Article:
Former Major League Baseball player Pete Rose looks on during...

Former Major League Baseball player Pete Rose looks on during batting practice prior to managing the game for the Bridgeport Bluefish against the Lancaster Barnstormers on June 16, 2014 in Bridgeport, Connecticut. Credit: Getty Images / Christopher Pasatieri

Pete Rose still clings to hope of being reinstated by Major League Baseball someday, but he insisted that Monday night's one-game managerial stint in the Atlantic League was no more than what it was.

"I don't know if this will help with Bud Selig liking me any more,'' said Rose, baseball's all-time hits leader, who is in the 25th year of a lifetime ban from Major League Baseball. "I don't think Bud is at home watching ESPN and they're going to cut in on my game with Bridgeport.''

Rose, 73, donned a uniform -- his old No. 14 -- and served as manager and third-base coach for the Bridgeport Bluefish in a 2-0 win over Lancaster before 4,573, a season high for Bridgeport.

This skipper-for-a-day role was Rose's first time managing since he led the Reds, before his alleged gambling on games led to his banishment in August 1989 by then-commissioner Bart Giamatti. The Atlantic League is not affiliated with MLB.

Rose said he received Selig's "blessing'' in this endeavor -- in the form of a letter from MLB -- but repeatedly said this event was not an attempt to curry favor with baseball.

"I would never try to use anybody to try to get me reinstated,'' said Rose, a 17-time All-Star with 4,256 hits. "I didn't have a reason to come here and try to impress baseball or anybody else.''

Rose now makes his living mostly from autograph signings. He said Bluefish officials contacted his representatives in December to have him make an appearance and that the discussions "evolved'' into having him manage a game. Rose said he wouldn't manage full-time in the Atlantic League but said there isn't "any way in the world'' he wouldn't be open to more managerial appearances.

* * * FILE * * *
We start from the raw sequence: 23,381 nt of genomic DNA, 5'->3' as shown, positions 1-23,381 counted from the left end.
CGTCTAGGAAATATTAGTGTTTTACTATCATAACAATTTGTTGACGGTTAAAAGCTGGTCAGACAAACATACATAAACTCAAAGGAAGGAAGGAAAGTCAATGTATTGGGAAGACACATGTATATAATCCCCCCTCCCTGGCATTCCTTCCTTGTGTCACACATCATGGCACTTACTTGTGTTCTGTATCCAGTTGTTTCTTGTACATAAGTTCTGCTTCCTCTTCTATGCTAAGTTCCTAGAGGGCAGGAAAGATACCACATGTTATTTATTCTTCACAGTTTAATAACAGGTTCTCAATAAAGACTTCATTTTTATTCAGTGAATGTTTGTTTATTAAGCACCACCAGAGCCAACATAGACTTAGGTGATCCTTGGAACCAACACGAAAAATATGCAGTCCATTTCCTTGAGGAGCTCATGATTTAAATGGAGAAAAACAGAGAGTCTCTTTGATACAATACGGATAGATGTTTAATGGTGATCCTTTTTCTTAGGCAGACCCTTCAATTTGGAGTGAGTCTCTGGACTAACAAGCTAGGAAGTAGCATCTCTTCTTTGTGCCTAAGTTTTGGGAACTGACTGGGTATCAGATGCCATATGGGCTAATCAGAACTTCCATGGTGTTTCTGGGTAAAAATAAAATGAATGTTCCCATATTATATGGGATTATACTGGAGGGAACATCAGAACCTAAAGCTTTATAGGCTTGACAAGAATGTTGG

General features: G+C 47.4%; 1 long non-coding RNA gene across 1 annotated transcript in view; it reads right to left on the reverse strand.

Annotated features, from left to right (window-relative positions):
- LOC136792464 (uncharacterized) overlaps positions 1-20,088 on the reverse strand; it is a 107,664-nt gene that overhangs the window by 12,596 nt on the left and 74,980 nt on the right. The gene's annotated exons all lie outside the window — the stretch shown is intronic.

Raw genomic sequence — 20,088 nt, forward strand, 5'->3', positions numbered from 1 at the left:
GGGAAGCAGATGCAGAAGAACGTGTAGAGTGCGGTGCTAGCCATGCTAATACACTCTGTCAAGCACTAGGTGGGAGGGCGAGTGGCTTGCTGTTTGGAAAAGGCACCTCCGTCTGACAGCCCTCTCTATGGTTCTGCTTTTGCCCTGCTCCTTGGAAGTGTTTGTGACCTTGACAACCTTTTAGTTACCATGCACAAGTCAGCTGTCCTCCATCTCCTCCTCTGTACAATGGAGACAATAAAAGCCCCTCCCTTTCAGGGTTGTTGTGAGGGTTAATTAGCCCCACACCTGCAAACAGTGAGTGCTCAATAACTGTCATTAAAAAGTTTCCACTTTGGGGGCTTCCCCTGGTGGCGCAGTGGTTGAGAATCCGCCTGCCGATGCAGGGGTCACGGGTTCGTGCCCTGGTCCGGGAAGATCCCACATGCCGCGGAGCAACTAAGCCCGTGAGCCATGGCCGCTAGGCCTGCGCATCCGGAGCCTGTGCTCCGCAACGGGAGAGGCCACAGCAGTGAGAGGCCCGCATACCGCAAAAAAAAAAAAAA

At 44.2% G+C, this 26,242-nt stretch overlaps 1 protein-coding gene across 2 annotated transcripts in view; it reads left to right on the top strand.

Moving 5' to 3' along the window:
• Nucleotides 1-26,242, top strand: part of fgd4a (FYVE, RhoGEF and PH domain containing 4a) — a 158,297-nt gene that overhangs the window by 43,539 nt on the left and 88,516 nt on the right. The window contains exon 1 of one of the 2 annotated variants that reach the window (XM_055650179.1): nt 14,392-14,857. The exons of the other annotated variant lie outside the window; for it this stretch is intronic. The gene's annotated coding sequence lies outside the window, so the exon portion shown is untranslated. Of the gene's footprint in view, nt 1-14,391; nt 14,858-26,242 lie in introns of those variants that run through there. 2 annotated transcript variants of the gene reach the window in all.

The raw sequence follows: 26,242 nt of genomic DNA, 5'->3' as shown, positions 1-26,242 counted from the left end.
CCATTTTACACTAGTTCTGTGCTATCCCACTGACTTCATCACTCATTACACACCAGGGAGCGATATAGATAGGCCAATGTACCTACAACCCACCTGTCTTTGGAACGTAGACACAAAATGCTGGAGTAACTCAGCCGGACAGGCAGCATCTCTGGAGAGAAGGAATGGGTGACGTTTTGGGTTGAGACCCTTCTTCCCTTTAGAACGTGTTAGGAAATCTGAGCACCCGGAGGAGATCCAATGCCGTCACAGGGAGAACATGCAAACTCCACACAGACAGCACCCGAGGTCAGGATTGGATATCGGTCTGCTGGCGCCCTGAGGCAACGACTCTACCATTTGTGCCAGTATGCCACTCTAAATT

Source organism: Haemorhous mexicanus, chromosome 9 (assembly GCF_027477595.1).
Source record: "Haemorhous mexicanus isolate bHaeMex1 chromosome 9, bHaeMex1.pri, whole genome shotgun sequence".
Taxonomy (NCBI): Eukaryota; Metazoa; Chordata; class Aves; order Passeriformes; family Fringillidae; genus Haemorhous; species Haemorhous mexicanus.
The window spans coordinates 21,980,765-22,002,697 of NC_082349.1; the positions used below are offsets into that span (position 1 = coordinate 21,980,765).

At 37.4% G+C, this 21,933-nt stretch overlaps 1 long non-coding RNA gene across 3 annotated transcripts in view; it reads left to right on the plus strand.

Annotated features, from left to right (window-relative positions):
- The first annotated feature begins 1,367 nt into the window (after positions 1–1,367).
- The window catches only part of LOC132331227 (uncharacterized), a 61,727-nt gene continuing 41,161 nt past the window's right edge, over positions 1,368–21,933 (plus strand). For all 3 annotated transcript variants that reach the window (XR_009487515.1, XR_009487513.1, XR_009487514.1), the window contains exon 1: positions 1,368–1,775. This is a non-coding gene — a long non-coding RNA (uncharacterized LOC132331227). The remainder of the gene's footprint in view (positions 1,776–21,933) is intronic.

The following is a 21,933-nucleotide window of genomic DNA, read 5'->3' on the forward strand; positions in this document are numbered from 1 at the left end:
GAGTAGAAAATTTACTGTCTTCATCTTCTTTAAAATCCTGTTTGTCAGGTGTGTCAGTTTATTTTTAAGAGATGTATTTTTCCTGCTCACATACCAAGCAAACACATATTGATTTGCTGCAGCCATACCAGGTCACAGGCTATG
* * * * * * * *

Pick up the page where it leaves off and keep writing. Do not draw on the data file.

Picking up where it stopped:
Rose has admitted he bet on the Reds in games while he managed the team -- baseball's cardinal offense -- but said Monday that his two conversations with Selig have "been very cordial.'' Selig, who plans to retire in January 2015, never has publicly ruled out reinstating Rose.

"I haven't given up on Bud,'' Rose said. "If I'm ever reinstated and given a second chance, I'll never need a third chance.''

But Rose said, if Selig doesn't remove the ban and the next commissioner "is Bud's best friend, you think the first thing he's gonna do is reinstate me?''

The ban, in that case, would "outlive me,'' Rose said. "I wish I could [live to] 113 and apply for reinstatement, but I'm the one that screwed up . . . Everybody would like to go to the Hall of Fame, but I'm not in control of that.''

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